It is commonly agreed that big data could enormously benefit the public sector by enhancing the decision-making processes of policymakers and innovating the delivery of public services (Wirtz et al., 2020). Nevertheless, public organisations at different administrative levels still struggle to leverage the benefits of big data due to the existence of organisational, cultural and legal impediments (Mora et al., 2023).
National and international institutions are increasingly taking actions to tackle these challenges by promoting the development of capabilities for big data analytics and introducing regulations that facilitate the reuse and sharing of data (Davidson et al., 2023). However, the public management literature has evidenced that, to fully harness and capture the value of big data, public administrations also need to develop and implement effective governance models (Desouza and Jacob, 2017).
Drawing upon the burgeoning literature on data governance (Micheli et al., 2020) and innovation management in the public sector (Mora et al., 2023), this doctoral research will apply qualitative methods to investigate how public organisations at different administrative levels are approaching and managing the collection, sharing, storage, and analytics of big data. Examples of research methods that could be applied in this study include, but are not limited to, interviews, surveys, focus groups, participant observation, and content analysis techniques. The PhD candidate will be responsible for selecting the most appropriate methods for conducting the research activity.
By mapping and critically comparing the institutional arrangements and collaborative practices currently employed by public organisations to govern big data, this project is expected to identify the sociotechnical, legal, cultural and political factors shaping the development of data governance models and influencing their effectiveness in different administrative and regional contexts. Furthermore, the analysis is expected to explore how public organisations deal with the ethical issues associated with the usage of big data and the psychological barriers that are known to constrain the acceptance of data-driven innovations (Gerli et al., 2022, Desouza and Jacob, 2017).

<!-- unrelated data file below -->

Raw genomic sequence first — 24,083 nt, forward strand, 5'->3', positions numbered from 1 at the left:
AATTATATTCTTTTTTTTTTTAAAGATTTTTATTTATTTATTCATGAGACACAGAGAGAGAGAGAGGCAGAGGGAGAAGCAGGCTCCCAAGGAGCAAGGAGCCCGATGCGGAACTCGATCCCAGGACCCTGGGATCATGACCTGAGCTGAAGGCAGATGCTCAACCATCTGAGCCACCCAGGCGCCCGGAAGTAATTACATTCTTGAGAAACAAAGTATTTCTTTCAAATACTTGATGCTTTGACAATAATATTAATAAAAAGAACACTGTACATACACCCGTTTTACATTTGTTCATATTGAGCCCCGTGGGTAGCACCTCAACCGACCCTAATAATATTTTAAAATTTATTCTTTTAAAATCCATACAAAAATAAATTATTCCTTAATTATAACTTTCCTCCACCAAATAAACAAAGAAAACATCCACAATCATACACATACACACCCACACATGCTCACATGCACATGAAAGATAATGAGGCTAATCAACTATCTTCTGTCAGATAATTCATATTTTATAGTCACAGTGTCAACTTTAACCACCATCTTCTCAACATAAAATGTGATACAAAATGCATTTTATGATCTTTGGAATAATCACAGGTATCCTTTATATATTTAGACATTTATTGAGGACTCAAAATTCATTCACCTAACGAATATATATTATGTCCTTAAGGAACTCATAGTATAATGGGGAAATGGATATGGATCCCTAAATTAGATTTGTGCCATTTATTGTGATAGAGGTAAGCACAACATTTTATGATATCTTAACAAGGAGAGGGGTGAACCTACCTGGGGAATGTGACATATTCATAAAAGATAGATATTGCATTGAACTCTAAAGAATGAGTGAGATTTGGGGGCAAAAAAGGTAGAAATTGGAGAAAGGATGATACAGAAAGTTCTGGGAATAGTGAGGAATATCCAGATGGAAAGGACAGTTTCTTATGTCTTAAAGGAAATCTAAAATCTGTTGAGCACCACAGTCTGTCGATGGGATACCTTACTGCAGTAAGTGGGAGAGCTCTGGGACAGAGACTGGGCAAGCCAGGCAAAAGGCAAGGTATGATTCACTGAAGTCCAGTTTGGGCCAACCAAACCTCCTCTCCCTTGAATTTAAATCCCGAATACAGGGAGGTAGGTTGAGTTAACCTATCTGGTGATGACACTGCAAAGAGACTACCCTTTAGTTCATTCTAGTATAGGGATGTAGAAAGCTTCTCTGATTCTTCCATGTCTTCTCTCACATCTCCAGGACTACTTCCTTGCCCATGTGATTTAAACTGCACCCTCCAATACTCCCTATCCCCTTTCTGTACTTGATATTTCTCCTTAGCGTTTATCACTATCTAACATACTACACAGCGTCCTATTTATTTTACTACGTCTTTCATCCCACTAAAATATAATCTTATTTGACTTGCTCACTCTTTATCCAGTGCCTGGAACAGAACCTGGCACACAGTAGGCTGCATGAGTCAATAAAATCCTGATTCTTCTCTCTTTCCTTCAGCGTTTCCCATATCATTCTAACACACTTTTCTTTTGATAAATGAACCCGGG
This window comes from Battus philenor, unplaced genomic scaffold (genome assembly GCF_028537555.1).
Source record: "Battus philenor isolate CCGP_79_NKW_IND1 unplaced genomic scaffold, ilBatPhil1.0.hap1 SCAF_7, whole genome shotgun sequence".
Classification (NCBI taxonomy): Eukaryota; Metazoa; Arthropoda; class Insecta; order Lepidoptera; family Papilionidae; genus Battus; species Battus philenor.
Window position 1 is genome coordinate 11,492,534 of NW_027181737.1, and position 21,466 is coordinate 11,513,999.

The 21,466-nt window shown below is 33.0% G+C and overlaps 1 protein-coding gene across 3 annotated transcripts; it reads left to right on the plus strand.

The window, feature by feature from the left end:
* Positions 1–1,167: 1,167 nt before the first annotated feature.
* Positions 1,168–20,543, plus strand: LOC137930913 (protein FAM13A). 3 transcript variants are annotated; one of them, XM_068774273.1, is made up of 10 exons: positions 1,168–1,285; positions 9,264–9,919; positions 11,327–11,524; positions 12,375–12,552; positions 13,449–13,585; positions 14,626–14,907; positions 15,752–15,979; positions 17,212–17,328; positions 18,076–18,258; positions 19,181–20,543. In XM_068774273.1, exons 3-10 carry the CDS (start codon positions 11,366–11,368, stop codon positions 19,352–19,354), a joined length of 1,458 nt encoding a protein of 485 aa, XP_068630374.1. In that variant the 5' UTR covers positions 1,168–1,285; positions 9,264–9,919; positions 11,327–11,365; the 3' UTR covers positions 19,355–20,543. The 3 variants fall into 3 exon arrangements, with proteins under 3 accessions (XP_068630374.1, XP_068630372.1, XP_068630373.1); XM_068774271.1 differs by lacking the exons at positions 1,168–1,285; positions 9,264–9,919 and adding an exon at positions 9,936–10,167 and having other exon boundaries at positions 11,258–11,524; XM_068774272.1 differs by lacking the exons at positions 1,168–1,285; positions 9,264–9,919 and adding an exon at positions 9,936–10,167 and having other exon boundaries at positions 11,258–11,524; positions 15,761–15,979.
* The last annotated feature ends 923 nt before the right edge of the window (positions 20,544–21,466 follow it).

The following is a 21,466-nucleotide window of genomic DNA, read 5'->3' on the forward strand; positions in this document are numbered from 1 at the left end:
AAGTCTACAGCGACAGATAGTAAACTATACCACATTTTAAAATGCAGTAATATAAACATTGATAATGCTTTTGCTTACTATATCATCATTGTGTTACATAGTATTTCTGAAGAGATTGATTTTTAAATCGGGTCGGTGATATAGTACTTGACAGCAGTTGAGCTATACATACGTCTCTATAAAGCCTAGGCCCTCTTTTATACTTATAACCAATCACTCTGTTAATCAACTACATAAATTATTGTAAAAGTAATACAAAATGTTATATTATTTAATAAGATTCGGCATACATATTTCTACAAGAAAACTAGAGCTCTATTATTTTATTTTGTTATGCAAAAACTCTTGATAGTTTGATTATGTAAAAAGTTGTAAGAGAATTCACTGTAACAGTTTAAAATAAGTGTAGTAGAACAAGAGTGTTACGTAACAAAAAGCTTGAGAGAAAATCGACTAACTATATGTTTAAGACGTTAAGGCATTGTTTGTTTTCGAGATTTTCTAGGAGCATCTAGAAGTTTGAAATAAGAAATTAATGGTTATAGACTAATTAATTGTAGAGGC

This doctoral research will contribute to generate theoretical insights, adding to the literature on public sector innovation and data governance (Davidson et al., 2023; Mora et al., 2023). This project will also help inform a guidance framework for public managers interested in harnessing the value of big data. The PhD candidate will be expected to disseminate the results of this research by producing journal articles and participating to research seminars and conferences.
The successful candidate will conduct research under the supervision of experienced academics working in the field of urban innovation and digital transformation governance, and will become a member of the Urban Innovation Policy Lab of Edinburgh Napier University. This will give the PhD candidate the possibility to engage with a network of international researchers already collaborating with the supervisory team, which include representatives of University College London, Copenhagen Business School, City University of Hong Kong and Erasmus University Rotterdam, just to name a few.
Interviews for this PhD position will be held in the first 10 days of July.
A first degree (at least a 2.1) ideally in Business and Management, Public Administration, Organisation studies, or Sociology with a good fundamental knowledge of digital transformation processes and data-driven innovation in the public sector.
English language requirement
IELTS score must be at least 6.5 (with not less than 6.0 in each of the four components). Other equivalent qualifications will be accepted. Full details of the University's policy are available online Application process (napier.ac.uk).
- Experience of fundamental concepts in data governance and public sector innovation
- Competent in critical thinking, team working and problem solving
- Knowledge of governance practices in the context of digital transformation
- Good written and oral communication skills
- Strong motivation, with evidence of independent research skills relevant to the project
- Good time management
- Knowledge of research design processes in qualitative methods
- Professional or research experience in the fields of public sector management and/or digital transformations